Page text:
Results and Discussion
Edema rate
Tables 3-5 show the effect of treatment on edema rate for enalapril, captopril and lisinopril with NSAIDs. Data was analyzed by one way ANOVA (df 8, 18) showed significant treatment effect on edema rate (F1=26320.1, p< 0.005) in first hour, (F2=1596.1, p<0.005) in second hour, (F3=1580.3, p<0.005) in third hour, (F4=3975.5, p<0.005) in fourth hour and (F5=10292.8, p<0.005) in fifth hour for enalapril and NSAIDs. Similarly (F1=11.01, p< 0.005), (F2=919.9, p<0.005), (F3=16.9, p<0.005), (F4=62.6, p<0.005) and (F5=9893.0, p<0.005) for captopril and NSAIDs and for lisinopril-NSAIDs (F1=1.07, p< 0.005), (F2=717.1, p<0.005), (F3=5203.5, p<0.005), (F4=9119.6, p<0.005) and (F5=5018.1, p<0.005) for first to fifth hour respectively.
Post hoc analysis
Interaction of ACE inhibitors (enalapril, captopril and lisinopril) with diclofenac sodium: Tukey’s post hoc analysis showed that diclofenac sodium also reduced carrageenan induced paw edema but it was significantly low (p<0.005) in first hour (3.33%) data observation shows that percent reduction of diclofenac sodium was 72.16 ± 0.77%, 78.5 ± 0.5%, 55.09 ± 1.02% and 57.19 ± 1.05% in second, third, fourth and fifth hour respectively indicating that as experiment proceeded percent reduction increased up to third hour where it was significantly high (p<0.05) then became significantly low (p<0.05) in fourth and fifth hour (Table 6). Effect of enalapril on diclofenac sodium induced anti-inflammatory response was observed in the group CII DIC+ENP where percent reduction was 100.34 ± 0.04%, 94.76 ± 0.48%, 88.54 ± 0.38, 96.57 ± 0.32, 97.52 ± 0.24 in the first, second, third, fourth and fifth hour respectively that showed significant high reduction (p<0.005) in diclofenac sodium anti-inflammatory response when compared to the group treated with diclofenac sodium alone i.e. CII DIC.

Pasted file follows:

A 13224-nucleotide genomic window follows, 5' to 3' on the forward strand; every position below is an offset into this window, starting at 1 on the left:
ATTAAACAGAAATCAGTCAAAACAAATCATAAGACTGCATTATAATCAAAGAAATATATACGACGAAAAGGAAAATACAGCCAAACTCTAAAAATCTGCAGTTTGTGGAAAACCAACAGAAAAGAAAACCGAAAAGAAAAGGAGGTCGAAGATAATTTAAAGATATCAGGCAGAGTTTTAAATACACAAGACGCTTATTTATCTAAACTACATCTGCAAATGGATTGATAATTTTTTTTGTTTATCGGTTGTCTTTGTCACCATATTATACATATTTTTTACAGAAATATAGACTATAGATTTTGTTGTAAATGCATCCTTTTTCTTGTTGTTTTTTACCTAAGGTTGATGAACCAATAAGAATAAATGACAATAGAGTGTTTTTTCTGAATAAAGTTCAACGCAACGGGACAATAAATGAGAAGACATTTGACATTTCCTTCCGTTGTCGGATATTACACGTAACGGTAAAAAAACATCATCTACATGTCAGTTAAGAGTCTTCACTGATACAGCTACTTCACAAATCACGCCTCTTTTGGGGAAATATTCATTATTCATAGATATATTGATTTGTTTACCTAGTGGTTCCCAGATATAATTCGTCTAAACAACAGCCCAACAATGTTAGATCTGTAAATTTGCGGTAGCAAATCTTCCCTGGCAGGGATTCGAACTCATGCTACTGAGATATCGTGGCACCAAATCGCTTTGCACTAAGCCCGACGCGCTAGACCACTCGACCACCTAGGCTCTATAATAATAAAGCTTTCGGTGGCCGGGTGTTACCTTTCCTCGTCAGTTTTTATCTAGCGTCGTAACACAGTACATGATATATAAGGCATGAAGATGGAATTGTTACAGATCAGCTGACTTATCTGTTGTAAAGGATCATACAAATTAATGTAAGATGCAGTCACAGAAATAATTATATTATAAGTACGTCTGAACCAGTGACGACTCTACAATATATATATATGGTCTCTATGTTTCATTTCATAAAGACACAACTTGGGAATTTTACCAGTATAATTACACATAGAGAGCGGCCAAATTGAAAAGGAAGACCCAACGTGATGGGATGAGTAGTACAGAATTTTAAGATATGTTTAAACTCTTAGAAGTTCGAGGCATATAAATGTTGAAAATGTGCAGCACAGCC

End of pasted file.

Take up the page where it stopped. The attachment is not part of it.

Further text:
Effect of captopril on diclofenac sodium induced anti-inflammatory response was observed in the group CII DIC+CAP where percent reduction was 93.2 ± 0.008%, 94.76 ± 0.48%, 95.4 ± 0.173, 96.57 ± 0.32, 97.52 ± 0.24 in the first, second, third, fourth and fifth hour respectively that showed significant high reduction (p<0.005) in diclofenac sodium anti-inflammatory response when compared to the group treated with diclofenac sodium alone i.e. CII DIC (Table 7). Effect of lisinopril on diclofenac sodium induced anti-inflammatory response was observed in the group CIIDIC+LSP where percent reduction was 76.66 ± 0.02%, 64.76 ± 0.05%, 53.33 ± 0.003%, 41.66 ± 0.05%, 22.33 ± 0.02% in the first, second, third, fourth and fifth hour respectively that showed significant decrease in reduction (p<0.005) in diclofenac sodium antiinflammatory response when compared to the group treated with diclofenac sodium alone i.e. CII DIC (Table 8).